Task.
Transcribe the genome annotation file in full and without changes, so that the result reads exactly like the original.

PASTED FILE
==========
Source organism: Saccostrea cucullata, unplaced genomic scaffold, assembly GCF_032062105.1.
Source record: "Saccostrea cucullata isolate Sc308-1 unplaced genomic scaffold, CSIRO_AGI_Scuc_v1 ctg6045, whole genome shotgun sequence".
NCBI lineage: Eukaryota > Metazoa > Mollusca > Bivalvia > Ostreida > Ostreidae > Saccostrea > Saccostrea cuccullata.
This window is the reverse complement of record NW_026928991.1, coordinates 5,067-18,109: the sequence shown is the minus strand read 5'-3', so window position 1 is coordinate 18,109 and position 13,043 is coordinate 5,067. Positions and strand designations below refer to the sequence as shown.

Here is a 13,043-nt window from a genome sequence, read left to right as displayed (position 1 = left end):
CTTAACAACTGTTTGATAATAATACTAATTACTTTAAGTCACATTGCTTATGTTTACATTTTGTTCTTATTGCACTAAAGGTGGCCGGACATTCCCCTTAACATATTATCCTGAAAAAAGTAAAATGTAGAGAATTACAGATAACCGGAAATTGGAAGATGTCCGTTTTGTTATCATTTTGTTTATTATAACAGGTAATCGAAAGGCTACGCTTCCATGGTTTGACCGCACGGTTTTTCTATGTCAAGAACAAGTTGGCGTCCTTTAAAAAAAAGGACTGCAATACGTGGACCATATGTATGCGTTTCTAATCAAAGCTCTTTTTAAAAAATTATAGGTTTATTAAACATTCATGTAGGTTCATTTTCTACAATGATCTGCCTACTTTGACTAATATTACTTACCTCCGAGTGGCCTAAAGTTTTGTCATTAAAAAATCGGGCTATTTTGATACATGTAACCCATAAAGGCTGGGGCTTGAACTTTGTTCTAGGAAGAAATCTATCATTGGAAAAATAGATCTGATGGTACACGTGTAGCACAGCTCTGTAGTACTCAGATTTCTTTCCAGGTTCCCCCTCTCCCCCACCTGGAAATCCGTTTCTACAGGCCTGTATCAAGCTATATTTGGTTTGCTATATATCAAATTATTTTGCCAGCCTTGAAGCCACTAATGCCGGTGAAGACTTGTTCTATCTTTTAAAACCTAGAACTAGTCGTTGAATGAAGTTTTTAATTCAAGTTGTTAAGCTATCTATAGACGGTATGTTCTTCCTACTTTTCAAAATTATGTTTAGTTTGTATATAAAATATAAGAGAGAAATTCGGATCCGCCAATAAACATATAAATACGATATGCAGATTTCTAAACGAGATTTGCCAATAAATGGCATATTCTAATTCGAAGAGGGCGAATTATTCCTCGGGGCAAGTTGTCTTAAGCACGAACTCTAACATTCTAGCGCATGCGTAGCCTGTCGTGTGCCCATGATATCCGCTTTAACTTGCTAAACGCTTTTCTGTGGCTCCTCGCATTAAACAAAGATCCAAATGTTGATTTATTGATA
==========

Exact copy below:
Source organism: Saccostrea cucullata, unplaced genomic scaffold, assembly GCF_032062105.1.
Source record: "Saccostrea cucullata isolate Sc308-1 unplaced genomic scaffold, CSIRO_AGI_Scuc_v1 ctg6045, whole genome shotgun sequence".
NCBI lineage: Eukaryota > Metazoa > Mollusca > Bivalvia > Ostreida > Ostreidae > Saccostrea > Saccostrea cuccullata.
This window is the reverse complement of record NW_026928991.1, coordinates 5,067-18,109: the sequence shown is the minus strand read 5'-3', so window position 1 is coordinate 18,109 and position 13,043 is coordinate 5,067. Positions and strand designations below refer to the sequence as shown.

Here is a 13,043-nt window from a genome sequence, read left to right as displayed (position 1 = left end):
CTTAACAACTGTTTGATAATAATACTAATTACTTTAAGTCACATTGCTTATGTTTACATTTTGTTCTTATTGCACTAAAGGTGGCCGGACATTCCCCTTAACATATTATCCTGAAAAAAGTAAAATGTAGAGAATTACAGATAACCGGAAATTGGAAGATGTCCGTTTTGTTATCATTTTGTTTATTATAACAGGTAATCGAAAGGCTACGCTTCCATGGTTTGACCGCACGGTTTTTCTATGTCAAGAACAAGTTGGCGTCCTTTAAAAAAAAGGACTGCAATACGTGGACCATATGTATGCGTTTCTAATCAAAGCTCTTTTTAAAAAATTATAGGTTTATTAAACATTCATGTAGGTTCATTTTCTACAATGATCTGCCTACTTTGACTAATATTACTTACCTCCGAGTGGCCTAAAGTTTTGTCATTAAAAAATCGGGCTATTTTGATACATGTAACCCATAAAGGCTGGGGCTTGAACTTTGTTCTAGGAAGAAATCTATCATTGGAAAAATAGATCTGATGGTACACGTGTAGCACAGCTCTGTAGTACTCAGATTTCTTTCCAGGTTCCCCCTCTCCCCCACCTGGAAATCCGTTTCTACAGGCCTGTATCAAGCTATATTTGGTTTGCTATATATCAAATTATTTTGCCAGCCTTGAAGCCACTAATGCCGGTGAAGACTTGTTCTATCTTTTAAAACCTAGAACTAGTCGTTGAATGAAGTTTTTAATTCAAGTTGTTAAGCTATCTATAGACGGTATGTTCTTCCTACTTTTCAAAATTATGTTTAGTTTGTATATAAAATATAAGAGAGAAATTCGGATCCGCCAATAAACATATAAATACGATATGCAGATTTCTAAACGAGATTTGCCAATAAATGGCATATTCTAATTCGAAGAGGGCGAATTATTCCTCGGGGCAAGTTGTCTTAAGCACGAACTCTAACATTCTAGCGCATGCGTAGCCTGTCGTGTGCCCATGATATCCGCTTTAACTTGCTAAACGCTTTTCTGTGGCTCCTCGCATTAAACAAAGATCCAAATGTTGATTTATTGATA